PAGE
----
We retrospectively identified 103 patients () from the Comprehensive Longitudinal Investigation of MS at Brigham study.11
Inclusion criteria: 1) age 18–60; 2) Brain MRI performed using our MS-designated protocol; 3) baseline EDSS scoring10
by an MS-neurologist within three months of MRI; 4) follow-up EDSS scoring 2.5 to 3.5 years later; 5) Established MS12
at baseline [relapsing-remitting (RR), secondary progressive (SP) or primary progressive (PP)].13
Clinically isolated syndromes were not included, as many of them will not develop MS.14
All patients except 12 were treated with immunotherapy during the observation period (). Baseline characteristics () were comparable to a large population-based MS cohort.15
This study was approved by our institutional review board.
Ninety-six patients (93%) had clinical follow-up 3.2 ± 0.3 years later. Follow-up disability was stable or progressed [1-point progression on follow-up EDSS if the baseline score was less than 6 (or 0.5 point progression if baseline was 6 or higher), sustained for three months] ().
Patients underwent 1.5T MRI with axial T1-weighted spin-echo (TR/TE: 725/20) and dual-echo T2-weighted (3000/80/30) images [voxel size 0.9375 × 0.9375 × 3 mm]. T1-imaging was repeated five minutes after 0.1 mmole/kg intravenous gadolinium. Our analysis, based on a hypothesis of a more informative composite measure, was tested without prior knowledge of the component MRI measures in the sample.
determined whole brain T2 hyperintense lesion volume (T2LV) and brain parenchymal fraction (BPF, an estimate of whole brain atrophy)17
from the dual-echo T2-weighted images using an automated template driven approach with partial volume correction. 16
Although FLAIR images would have likely yielded a higher lesion load than dual echo T2 images, we have not yet developed an automated FLAIR segmentation method and thus relied on our established method. T1 hypointense lesions (black holes) were the consensus of two trained observers,18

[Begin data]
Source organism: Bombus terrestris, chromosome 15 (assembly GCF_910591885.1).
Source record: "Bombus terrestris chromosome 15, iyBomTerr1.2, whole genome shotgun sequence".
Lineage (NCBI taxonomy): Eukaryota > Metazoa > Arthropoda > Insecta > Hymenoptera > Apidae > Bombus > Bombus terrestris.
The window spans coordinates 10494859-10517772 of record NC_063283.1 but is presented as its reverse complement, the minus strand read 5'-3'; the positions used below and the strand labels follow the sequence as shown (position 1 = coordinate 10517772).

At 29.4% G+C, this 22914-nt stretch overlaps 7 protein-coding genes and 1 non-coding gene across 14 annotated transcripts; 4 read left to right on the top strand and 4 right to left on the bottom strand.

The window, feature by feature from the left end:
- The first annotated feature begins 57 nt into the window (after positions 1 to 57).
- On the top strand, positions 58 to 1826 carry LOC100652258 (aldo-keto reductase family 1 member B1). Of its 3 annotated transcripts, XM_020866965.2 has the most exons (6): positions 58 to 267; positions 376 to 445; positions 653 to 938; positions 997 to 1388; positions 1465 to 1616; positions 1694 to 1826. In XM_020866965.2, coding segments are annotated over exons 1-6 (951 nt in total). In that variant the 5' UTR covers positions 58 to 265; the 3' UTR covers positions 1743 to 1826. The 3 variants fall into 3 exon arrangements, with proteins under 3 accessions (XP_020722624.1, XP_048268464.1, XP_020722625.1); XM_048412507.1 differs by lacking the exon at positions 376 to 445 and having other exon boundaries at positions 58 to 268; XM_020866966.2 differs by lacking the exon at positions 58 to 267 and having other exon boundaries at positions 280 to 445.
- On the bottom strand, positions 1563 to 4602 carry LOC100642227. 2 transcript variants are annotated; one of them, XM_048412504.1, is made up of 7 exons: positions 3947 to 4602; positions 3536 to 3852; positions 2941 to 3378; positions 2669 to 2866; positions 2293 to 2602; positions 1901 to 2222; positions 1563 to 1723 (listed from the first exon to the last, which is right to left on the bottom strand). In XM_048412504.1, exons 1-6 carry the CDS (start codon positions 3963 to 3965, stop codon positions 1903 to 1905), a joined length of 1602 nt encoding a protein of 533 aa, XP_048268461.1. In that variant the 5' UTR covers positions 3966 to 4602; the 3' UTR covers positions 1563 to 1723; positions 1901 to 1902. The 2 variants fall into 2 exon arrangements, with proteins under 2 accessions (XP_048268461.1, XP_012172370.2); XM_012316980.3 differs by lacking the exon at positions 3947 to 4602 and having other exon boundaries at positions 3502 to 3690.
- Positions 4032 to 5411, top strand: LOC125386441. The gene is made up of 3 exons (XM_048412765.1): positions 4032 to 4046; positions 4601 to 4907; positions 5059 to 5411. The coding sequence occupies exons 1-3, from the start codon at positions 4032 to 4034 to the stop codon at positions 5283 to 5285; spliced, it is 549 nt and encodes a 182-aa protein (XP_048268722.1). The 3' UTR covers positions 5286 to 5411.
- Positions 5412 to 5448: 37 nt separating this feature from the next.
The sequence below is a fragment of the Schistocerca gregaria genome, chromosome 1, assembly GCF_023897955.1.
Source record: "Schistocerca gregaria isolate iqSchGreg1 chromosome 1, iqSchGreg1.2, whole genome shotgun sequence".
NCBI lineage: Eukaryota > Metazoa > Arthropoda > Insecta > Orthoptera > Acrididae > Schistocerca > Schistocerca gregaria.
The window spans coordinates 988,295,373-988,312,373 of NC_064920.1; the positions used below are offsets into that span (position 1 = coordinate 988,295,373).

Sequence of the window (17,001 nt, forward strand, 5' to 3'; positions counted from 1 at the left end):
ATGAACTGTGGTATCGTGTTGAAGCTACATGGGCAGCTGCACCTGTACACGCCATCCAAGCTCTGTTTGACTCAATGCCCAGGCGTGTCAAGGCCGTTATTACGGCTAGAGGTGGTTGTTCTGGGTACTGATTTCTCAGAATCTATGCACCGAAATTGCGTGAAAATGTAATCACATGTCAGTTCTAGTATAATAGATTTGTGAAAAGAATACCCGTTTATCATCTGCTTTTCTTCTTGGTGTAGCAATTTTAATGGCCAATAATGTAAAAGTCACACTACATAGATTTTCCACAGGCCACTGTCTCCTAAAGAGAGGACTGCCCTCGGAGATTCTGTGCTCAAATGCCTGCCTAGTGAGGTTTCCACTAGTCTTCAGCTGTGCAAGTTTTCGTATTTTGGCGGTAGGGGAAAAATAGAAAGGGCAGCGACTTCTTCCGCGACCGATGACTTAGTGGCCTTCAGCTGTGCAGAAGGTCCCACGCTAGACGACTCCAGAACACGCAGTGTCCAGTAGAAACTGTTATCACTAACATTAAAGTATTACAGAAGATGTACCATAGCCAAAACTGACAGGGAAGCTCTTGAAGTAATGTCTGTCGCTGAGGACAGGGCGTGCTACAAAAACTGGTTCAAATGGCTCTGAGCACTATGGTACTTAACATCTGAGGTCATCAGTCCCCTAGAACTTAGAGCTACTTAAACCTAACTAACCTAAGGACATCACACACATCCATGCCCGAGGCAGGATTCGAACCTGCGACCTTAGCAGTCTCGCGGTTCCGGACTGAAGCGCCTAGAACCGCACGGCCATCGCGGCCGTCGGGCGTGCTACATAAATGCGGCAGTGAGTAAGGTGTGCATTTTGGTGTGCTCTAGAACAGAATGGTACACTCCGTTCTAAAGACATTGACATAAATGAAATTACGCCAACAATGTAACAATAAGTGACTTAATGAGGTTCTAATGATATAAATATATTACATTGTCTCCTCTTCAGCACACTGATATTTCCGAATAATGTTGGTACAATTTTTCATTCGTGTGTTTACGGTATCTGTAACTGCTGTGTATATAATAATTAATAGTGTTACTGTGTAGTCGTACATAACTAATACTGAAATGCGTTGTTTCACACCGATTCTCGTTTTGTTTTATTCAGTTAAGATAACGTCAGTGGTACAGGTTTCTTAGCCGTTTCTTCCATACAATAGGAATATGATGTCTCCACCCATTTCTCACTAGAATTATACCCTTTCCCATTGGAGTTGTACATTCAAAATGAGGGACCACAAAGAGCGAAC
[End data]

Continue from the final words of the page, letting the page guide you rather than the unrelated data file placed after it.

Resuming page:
and showed at least partial hyperintensity on T2 images, but no gadolinium-enhancement (to reduce the likelihood of including transient lesions).19
TDS+ achieves an intra-class correlation of 0.994, inter-scan coefficient of variation (COV) of 4.98%, and volume bias of 0.01±0.68 mL.16
Our T1 hypointense lesion volume measurement shows intraobserver and interobserver COVs of 1.7% and 4.5%.18
In the current cohort, MRDSS achieved intraobserver and interobserver COVs of 2.3% and 4.4%.
All calculations necessary to derive MRDSS score from the MRI data were scaled using the cohort studied, not from external data. MRI data were rounded to two decimal places. When non-rounded data was used instead, the results did not change (data not shown). We did not use absolute T1 hypointense lesion volume for the MRDSS because of high collinearity with T2LV (r=0.79). Because the distributions of T2LV and T1/T2 were skewed, log (T2LV) or logistic (T1/T2) transformation was performed. T2LV, BPF and T1/T2 were then standardized (z
*) by subtracting the mean and dividing by standard deviation. The individual components of the MRDSS had only moderate inter-correlation with one another, both before and after transformations (r=0.53–0.58). Patients with zero T1 volume were not included in the normalization, but were assigned a value more extreme (−2.5) than the most extreme non-zero standardized T1/T2 (−1.92), similar to the MS Functional Composite.20
We selected the more extreme value because patients with zero T1 hypointensities have meaningfully less severe disease than patients with a small amount. The value −2.5 approximated the magnitude of the difference between the two smallest values on the standardized scale. The individual standardized scores were equally weighted and summed for each patient:
Each subject’s composite value was then transformed to a continuous 0–10 MRDSS score (zero is lowest severity).
Spearman correlation or the Wilcoxon test assessed the association between baseline MRDSS score and other variables. Univariate logistic regression tested the association between baseline MRI (BPF, T2, T1/T2 and MRDSS) and 3-year clinical progression. Multivariate regression controlled for co-variates. The area under the curve (AUC) in the receiver operator characteristic (ROC) curve investigated the predictive ability of the model. The 95% confidence interval for AUC was the percentiles of a bootstrap distribution.21,22
Comparing MRDSS to the raw MRI data demonstrated the value of the MRDSS over conventional approaches, while comparisons to standardized scores investigated the effect of combining measures into a composite scale. A p<0.05 was considered significant.